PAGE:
Nessel won't investigate nursing homes, missing child endangered by mom, hate speech posted on school site

Michigan's Attorney General has said she will not investigate COVID-19 data as it pertains to nursing home deaths, following a request from Republican lawmakers and public officials to do so.

State Sen. Jim Runestad had requested Michigan's top cop take a look at nursing home data after the governor declined to release information. The GOP has pointed to missteps by New York Gov. Andrew Cuomo's administration as justification for looking into actions taken by Gov. Gretchen Whitmer.

"But the situation here is completely different," Nessel, replied in a letter sent to Runestad Monday. "I am aware that Gov. Whitmer's office complied with the (Department of Justice) information request and have no reason to doubt the accuracy of that response -- much less suspect intentional misrepresentations within that response."

It's true the federal government did request information last year. Whitmer's team has also said orders to open nursing homes to COVID-19-positive patients came from guidance reportedly offered by the CDC. The creation of these coronavirus hubs brought swift rebuke among state lawmakers last year. 

Since then, Republicans have hammered Whitmer over the nursing home policies and have vowed to investigate further. Last week, Macomb County prosecutor and former state Senator Pete Lucido, published a form that families with issues regarding the policy could fill out and send to police.

He also says his bills when he was still in office to create hubs at Detroit's TCF Center and two other facilities were vetoed by Whitmer.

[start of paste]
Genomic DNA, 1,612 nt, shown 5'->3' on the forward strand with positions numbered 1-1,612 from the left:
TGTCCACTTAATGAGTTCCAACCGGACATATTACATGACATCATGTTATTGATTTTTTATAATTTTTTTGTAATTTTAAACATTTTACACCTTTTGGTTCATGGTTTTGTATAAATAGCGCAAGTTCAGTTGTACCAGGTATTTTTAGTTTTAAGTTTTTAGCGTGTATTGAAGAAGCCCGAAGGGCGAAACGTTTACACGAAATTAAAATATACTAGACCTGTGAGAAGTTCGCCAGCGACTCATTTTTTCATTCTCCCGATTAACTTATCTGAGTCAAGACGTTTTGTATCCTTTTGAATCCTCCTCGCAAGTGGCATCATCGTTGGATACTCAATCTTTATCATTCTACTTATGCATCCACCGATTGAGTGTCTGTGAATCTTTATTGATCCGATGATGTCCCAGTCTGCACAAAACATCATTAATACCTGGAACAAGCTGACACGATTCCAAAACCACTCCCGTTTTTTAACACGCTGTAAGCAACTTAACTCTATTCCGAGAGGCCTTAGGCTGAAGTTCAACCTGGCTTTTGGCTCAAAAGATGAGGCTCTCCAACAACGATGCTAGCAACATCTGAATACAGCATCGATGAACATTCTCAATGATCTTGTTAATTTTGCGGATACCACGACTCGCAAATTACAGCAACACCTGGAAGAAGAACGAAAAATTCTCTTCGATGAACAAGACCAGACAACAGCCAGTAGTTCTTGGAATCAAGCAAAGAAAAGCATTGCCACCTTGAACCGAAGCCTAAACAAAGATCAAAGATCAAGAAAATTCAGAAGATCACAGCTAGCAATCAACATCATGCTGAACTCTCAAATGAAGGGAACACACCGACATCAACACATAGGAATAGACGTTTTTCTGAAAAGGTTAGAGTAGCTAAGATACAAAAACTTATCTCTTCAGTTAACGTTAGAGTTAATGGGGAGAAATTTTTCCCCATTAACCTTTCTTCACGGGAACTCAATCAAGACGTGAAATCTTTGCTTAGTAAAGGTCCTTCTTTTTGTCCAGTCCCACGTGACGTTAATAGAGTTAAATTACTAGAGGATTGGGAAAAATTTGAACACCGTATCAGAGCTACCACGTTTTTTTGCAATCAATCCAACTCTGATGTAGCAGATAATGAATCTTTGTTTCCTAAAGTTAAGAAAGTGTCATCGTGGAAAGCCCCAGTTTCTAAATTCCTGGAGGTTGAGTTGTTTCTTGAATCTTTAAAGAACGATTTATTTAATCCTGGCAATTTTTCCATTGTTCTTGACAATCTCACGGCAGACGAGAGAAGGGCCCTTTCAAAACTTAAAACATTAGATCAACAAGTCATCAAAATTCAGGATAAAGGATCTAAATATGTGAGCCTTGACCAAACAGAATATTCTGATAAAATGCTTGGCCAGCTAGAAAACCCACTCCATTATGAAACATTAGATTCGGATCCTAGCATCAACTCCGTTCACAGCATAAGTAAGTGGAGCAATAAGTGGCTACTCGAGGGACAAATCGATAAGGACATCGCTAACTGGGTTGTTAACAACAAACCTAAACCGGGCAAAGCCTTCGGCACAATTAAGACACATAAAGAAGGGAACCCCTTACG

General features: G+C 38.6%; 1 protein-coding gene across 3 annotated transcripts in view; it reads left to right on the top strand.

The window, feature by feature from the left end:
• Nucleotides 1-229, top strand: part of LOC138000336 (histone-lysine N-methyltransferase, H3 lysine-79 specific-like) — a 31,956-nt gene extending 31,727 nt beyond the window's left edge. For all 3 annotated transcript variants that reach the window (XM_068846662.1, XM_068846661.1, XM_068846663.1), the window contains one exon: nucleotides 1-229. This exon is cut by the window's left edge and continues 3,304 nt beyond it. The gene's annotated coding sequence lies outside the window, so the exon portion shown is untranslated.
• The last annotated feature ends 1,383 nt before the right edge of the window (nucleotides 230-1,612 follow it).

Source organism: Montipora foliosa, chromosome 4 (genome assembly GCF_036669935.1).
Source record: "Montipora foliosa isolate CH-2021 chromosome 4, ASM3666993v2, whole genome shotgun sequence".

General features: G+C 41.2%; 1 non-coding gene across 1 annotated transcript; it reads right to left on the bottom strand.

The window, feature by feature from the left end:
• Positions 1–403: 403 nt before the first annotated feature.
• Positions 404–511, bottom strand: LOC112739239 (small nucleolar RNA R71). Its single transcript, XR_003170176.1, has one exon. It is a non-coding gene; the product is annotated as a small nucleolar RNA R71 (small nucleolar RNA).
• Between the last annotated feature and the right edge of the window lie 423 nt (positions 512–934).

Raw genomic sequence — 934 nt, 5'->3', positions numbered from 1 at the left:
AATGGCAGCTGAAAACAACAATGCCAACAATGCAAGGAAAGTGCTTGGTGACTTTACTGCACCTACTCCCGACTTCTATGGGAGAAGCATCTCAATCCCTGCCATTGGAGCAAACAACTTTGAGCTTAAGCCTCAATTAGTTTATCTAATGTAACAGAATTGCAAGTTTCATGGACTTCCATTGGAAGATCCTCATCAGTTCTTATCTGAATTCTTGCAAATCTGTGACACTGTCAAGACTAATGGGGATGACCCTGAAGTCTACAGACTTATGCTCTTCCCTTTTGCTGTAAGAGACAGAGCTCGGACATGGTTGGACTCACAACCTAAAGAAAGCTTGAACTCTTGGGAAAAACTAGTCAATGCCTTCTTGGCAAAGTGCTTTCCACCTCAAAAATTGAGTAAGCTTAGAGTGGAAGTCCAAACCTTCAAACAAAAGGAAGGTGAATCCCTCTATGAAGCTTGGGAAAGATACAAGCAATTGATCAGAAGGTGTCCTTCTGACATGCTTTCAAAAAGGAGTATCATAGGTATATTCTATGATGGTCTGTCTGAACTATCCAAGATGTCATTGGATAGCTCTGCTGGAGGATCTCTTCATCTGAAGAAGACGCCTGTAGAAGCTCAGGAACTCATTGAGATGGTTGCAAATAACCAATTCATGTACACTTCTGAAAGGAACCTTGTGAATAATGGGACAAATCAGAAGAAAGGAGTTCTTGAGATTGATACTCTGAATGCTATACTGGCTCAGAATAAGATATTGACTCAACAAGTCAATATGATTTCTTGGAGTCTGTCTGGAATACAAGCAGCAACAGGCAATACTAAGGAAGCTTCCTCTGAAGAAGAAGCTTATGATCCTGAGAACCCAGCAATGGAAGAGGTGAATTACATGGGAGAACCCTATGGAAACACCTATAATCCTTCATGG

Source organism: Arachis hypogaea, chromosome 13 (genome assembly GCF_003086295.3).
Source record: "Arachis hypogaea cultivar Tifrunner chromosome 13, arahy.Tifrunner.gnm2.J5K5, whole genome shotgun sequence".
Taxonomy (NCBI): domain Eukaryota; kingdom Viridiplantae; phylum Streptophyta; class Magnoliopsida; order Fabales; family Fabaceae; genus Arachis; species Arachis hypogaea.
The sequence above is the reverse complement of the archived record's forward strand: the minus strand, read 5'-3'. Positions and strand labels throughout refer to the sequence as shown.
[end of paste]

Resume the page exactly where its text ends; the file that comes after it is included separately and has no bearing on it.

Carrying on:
"Why were these hubs set up and never used, that has never been answered," Lucido told FOX 2. "We could have circumvented the death of nursing home patients and for their loved ones."

It's not just Republicans that are interested in the information, however. Investigative reporter Charlie LeDuff has also filed a lawsuit with the Mackinac Center for Public Policy to release COVID-19 death data from long-term living facilities. On a segment of Let It Rip last week, he said he wasn't accusing the governor of hiding data, but did say "they are making it hard to believe in them right now."

Nessel said suggesting that public health policy decisions by themselves should be investigated because different approaches could have resulted in fewer deaths is "inappropriate" and violates ethical guidelines.

"Though I will not hesitate to act when justified, I also will not abuse the investigatory powers of this department to launch a political attack on any state official, regardless of party or beliefs," she wrote.

Troy School District hacked, littered with hate speech

The Troy school district has pulled down its website after hackers left the site littered with hate speech and graffiti, although no sensitive data or student information was compromised.